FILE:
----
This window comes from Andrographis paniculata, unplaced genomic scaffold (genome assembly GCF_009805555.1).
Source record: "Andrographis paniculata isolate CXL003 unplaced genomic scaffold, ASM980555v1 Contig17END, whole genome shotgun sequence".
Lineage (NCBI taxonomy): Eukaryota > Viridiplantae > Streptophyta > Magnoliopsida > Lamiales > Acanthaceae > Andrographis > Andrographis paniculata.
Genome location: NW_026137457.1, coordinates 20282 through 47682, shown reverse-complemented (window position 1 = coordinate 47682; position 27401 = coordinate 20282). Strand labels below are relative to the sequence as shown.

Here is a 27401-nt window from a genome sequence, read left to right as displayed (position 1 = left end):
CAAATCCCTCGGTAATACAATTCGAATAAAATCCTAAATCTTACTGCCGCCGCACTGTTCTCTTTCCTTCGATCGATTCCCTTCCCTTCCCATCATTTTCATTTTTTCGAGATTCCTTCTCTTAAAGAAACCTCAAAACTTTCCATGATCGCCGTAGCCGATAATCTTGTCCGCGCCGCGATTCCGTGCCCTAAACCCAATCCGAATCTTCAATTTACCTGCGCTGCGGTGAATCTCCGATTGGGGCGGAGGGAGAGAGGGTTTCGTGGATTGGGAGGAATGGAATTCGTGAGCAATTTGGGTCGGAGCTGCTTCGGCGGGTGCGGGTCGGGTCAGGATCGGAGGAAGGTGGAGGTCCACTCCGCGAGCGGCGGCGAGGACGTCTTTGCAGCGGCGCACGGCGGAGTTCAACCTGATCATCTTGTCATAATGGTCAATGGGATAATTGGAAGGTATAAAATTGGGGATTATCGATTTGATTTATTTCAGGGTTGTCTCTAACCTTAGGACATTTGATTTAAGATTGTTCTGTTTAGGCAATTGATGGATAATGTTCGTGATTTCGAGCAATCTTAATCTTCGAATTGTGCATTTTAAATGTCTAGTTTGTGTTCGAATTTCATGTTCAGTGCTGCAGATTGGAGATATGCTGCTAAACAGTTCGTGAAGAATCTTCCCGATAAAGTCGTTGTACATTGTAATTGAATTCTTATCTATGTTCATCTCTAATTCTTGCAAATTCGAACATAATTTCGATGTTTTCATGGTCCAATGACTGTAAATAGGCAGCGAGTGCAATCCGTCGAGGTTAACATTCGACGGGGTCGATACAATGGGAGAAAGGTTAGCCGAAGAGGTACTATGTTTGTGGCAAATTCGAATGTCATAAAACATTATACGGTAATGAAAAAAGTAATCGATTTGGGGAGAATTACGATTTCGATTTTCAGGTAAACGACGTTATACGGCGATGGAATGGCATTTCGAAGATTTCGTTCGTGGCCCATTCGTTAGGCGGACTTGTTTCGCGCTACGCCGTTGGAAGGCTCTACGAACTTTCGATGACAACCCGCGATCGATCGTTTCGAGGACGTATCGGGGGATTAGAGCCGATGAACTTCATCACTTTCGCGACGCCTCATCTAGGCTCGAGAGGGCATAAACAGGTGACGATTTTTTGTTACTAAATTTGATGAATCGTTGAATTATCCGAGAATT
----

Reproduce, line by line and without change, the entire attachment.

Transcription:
This window comes from Andrographis paniculata, unplaced genomic scaffold (genome assembly GCF_009805555.1).
Source record: "Andrographis paniculata isolate CXL003 unplaced genomic scaffold, ASM980555v1 Contig17END, whole genome shotgun sequence".
Lineage (NCBI taxonomy): Eukaryota > Viridiplantae > Streptophyta > Magnoliopsida > Lamiales > Acanthaceae > Andrographis > Andrographis paniculata.
Genome location: NW_026137457.1, coordinates 20282 through 47682, shown reverse-complemented (window position 1 = coordinate 47682; position 27401 = coordinate 20282). Strand labels below are relative to the sequence as shown.

Here is a 27401-nt window from a genome sequence, read left to right as displayed (position 1 = left end):
CAAATCCCTCGGTAATACAATTCGAATAAAATCCTAAATCTTACTGCCGCCGCACTGTTCTCTTTCCTTCGATCGATTCCCTTCCCTTCCCATCATTTTCATTTTTTCGAGATTCCTTCTCTTAAAGAAACCTCAAAACTTTCCATGATCGCCGTAGCCGATAATCTTGTCCGCGCCGCGATTCCGTGCCCTAAACCCAATCCGAATCTTCAATTTACCTGCGCTGCGGTGAATCTCCGATTGGGGCGGAGGGAGAGAGGGTTTCGTGGATTGGGAGGAATGGAATTCGTGAGCAATTTGGGTCGGAGCTGCTTCGGCGGGTGCGGGTCGGGTCAGGATCGGAGGAAGGTGGAGGTCCACTCCGCGAGCGGCGGCGAGGACGTCTTTGCAGCGGCGCACGGCGGAGTTCAACCTGATCATCTTGTCATAATGGTCAATGGGATAATTGGAAGGTATAAAATTGGGGATTATCGATTTGATTTATTTCAGGGTTGTCTCTAACCTTAGGACATTTGATTTAAGATTGTTCTGTTTAGGCAATTGATGGATAATGTTCGTGATTTCGAGCAATCTTAATCTTCGAATTGTGCATTTTAAATGTCTAGTTTGTGTTCGAATTTCATGTTCAGTGCTGCAGATTGGAGATATGCTGCTAAACAGTTCGTGAAGAATCTTCCCGATAAAGTCGTTGTACATTGTAATTGAATTCTTATCTATGTTCATCTCTAATTCTTGCAAATTCGAACATAATTTCGATGTTTTCATGGTCCAATGACTGTAAATAGGCAGCGAGTGCAATCCGTCGAGGTTAACATTCGACGGGGTCGATACAATGGGAGAAAGGTTAGCCGAAGAGGTACTATGTTTGTGGCAAATTCGAATGTCATAAAACATTATACGGTAATGAAAAAAGTAATCGATTTGGGGAGAATTACGATTTCGATTTTCAGGTAAACGACGTTATACGGCGATGGAATGGCATTTCGAAGATTTCGTTCGTGGCCCATTCGTTAGGCGGACTTGTTTCGCGCTACGCCGTTGGAAGGCTCTACGAACTTTCGATGACAACCCGCGATCGATCGTTTCGAGGACGTATCGGGGGATTAGAGCCGATGAACTTCATCACTTTCGCGACGCCTCATCTAGGCTCGAGAGGGCATAAACAGGTGACGATTTTTTGTTACTAAATTTGATGAATCGTTGAATTATCCGAGAATT